Infosys, Indian Hockey and Chinese Table Tennis

Shishir Prasad
Published: 11, Aug 2012

I have been a business journalist for 16 years and worked with Business Standard, Businessworld, Economic Times and Forbes India. Most of those years were spent writing on strategy, technology and private equity.

It is hard to not feel sorry for Infosys. For almost 15 years they have been the paragon of performance and governance and now everyone is beating them up. If I were an Infoscion and wanted to feel better I would look at the Indian Hockey Team. The hockey team cuts an even sorrier figure. They have been out of favour with fortune and fame for almost 40 years now.

Both Infosys and the Indian Hockey team have a problem of adapting to a new world. Infosys can’t come to terms with a world of lower margins and higher volumes. Indian Hockey team still can’t adjust to the short pass game and penalty corner expertise needed to win.

Infosys is still a great company and India was once a great hockey nation. Infosys has smart guys at the top who surely understand the dynamic between margin, volumes and market capitalization. Indian hockey team has too many individuals with hockey smarts to lose this badly. So why can’t they get past their issues? The courage to admit that the old way is dead and the willingness to learn new tricks is much harder than it appears. This is even more so for a very successful organization.

Strangely, if there is one organization or system that both Infosys and the Indian Hockey Team would do well to look at would have to be the Chinese men’s Table Tennis (TT) team. Why Table Tennis and why only men’s tournament? While China is good at many sports it has been a powerhouse in table tennis for 40 years. It has never been challenged in the women’s category but in the men’s category there was a time when other nations had its number but the Chinese reinvented their game and became champions again.

Over the course of last three decades Chinese table tennis system has adapted superbly to changing rules and regulations. They have also completely changed the way they play the game in response to the competition around them. This could not have been easy when the challenge arrived in 1985. At that time the Chinese had just started to become the premier force in world of TT, surpassing the European nations like Hungary, Sweden and Poland.

Much of their ascendancy was because of their skills. There was one more factor. The Chinese were very good at using the table tennis racquet to create deception. Table Tennis laws of the time allowed players to use racquets that had two different rubber surfaces but were of the same colour. Depending on the surface used the spin and pace of the shot varies. The Chinese used to twirl the racquet so that opponent was always confused about the surface being used to strike the ball.

Fearing that the Chinese were becoming too dominant, the International Table Tennis Federation changed the Rules. So the rule was changed in 1986 and now the each surface on the racquet needed to have a different colour so that the opponent had a better chance of understanding what the Chinese were sending towards them. This slowed the Chinese down but they still won the world championships held in New Delhi at 1987.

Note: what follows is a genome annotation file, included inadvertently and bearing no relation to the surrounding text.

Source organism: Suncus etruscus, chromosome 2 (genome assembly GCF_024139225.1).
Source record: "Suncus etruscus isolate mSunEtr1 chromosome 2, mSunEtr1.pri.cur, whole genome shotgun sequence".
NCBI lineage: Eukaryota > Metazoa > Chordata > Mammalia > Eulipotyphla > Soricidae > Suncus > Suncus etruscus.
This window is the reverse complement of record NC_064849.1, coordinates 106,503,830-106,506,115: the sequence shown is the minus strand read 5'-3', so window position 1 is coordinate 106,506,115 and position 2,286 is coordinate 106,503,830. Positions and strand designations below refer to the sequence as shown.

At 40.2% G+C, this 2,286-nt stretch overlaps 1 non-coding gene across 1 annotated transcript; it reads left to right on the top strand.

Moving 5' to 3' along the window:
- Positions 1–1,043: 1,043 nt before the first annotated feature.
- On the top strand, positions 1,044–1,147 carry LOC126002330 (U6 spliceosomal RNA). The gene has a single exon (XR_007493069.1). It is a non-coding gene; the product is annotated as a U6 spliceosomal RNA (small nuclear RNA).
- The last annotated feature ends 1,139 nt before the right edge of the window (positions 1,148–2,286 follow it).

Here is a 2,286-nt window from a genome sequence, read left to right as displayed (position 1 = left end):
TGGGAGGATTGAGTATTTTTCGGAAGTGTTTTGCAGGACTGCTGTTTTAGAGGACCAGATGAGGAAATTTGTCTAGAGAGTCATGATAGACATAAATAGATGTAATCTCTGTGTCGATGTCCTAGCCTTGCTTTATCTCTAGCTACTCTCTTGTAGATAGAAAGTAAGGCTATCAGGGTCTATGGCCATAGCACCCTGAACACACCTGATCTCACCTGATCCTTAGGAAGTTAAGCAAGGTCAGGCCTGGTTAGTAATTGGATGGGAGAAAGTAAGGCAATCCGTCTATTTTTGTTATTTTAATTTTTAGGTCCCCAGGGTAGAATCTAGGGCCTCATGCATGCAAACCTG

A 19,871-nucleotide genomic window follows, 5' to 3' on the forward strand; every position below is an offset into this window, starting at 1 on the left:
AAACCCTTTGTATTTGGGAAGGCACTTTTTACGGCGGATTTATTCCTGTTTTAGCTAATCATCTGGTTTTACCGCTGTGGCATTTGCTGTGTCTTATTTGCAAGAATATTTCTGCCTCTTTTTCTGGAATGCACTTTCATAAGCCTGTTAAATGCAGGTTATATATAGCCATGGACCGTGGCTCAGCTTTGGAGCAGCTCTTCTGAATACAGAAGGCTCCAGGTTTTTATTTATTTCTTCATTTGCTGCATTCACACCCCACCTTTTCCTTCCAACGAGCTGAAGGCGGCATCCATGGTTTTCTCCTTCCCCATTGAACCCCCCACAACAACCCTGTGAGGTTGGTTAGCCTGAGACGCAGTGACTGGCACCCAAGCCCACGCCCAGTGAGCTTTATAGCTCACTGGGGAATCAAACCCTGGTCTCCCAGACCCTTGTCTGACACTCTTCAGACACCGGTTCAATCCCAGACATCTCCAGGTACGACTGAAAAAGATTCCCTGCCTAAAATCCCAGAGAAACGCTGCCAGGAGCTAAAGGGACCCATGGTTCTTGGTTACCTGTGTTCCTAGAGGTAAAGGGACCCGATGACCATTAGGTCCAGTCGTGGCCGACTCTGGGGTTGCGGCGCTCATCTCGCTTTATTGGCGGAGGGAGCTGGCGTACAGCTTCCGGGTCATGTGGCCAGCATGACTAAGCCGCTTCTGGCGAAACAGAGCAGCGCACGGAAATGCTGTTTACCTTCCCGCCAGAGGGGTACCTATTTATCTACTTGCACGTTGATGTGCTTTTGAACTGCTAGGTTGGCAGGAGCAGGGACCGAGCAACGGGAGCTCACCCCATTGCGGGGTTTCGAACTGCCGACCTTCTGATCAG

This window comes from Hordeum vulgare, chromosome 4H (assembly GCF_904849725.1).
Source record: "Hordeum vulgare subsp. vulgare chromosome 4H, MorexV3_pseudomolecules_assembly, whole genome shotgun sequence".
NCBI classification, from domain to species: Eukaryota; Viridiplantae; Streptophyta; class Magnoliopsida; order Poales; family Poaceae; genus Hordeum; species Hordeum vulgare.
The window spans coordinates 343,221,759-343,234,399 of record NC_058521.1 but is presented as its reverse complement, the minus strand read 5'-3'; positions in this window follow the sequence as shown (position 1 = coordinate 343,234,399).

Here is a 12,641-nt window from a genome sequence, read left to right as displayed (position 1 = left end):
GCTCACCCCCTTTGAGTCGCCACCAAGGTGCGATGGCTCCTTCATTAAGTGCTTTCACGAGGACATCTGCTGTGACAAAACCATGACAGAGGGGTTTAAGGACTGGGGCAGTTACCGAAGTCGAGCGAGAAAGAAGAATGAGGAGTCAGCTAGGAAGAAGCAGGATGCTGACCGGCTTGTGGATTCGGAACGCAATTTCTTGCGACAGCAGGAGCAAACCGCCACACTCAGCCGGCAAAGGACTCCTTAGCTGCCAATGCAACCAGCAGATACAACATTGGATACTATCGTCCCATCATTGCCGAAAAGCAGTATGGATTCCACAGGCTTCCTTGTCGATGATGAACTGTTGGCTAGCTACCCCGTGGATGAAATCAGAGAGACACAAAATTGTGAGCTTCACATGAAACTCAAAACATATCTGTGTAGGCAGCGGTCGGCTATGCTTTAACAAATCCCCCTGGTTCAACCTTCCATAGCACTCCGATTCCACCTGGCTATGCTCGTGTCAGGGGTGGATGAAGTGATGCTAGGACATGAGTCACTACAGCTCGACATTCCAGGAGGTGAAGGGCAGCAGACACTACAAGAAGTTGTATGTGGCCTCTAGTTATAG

An even bigger threat was to emerge in 1989. A bunch of very, very talented players from Sweden, led by arguably the best player in table tennis history, Jan Ove Waldner, did the unthinkable. They defeated China at the world championship in Dortmund, Germany. For the next six years Sweden was the reigning force. Even other European nations like France and Germany too followed in Sweden’s wake. The secret of Swedish success was their players’ mastery of the shakehand grip. [youtube][/youtube]

The penholder grip allows for a very attacking style of play but has a weak backhand flank. So it needs the player to be very close to the table and puts a high premium on reflexes. The shakehand grip, used by the Swedes, is much more wholesome and has no obvious weaknesses. The flipside is that it requires more defensive capabilities of being able to play away from the table and still be accurate.

The Chinese could have thought the way Infosys and Hockey players do. They could have stuck to the old ways of doing things. But they did something heretic. They went for a complete overhaul of the way they played the game.

They coached their best players to use the new grip and adopt the new playing style. The Chinese started winning at the World Championship again from 1995 and the Chinese who won that year was Kong Linghui, playing in the shakehand grip. Wang Liqin who won the world championship in 2001, 2005 and 2007 too played with the shakehand grip. The current world champion and also the Gold medal winner at London, Zhang Jike too uses the shakehand grip.

While we still talk wistfully about the individualistic and dribble-led game of the old times in hockey and perhaps the Infosys managers talk about the fat margin businesses of the past, the Chinese TT system wasn’t sentimental. They saw what was working. They realized that their current way of doing things would not be able to adapt. They junked it – not totally but in large parts – and adapted to the new grip and the new style. They struck gold.

Fix it before it breaks, but more importantly fix it for sure when you know it is broken. As a Chinese saying goes:  “When the wind of change blows some build walls while others build windmills.”

  • Mumbai Magicians

    Hockey is the game of spirit. Thank you for the post.

    on Feb 2, 2013
  • harpreet

    a very poor corelation...why just because a business , more on perceived lines , is under going a transition...shows how short sighted , even those who write for the top publications are... flip side...come two quarters of handsome growth and all such naysayers will be coarking a different tune ...;)) cheers Harry Read more: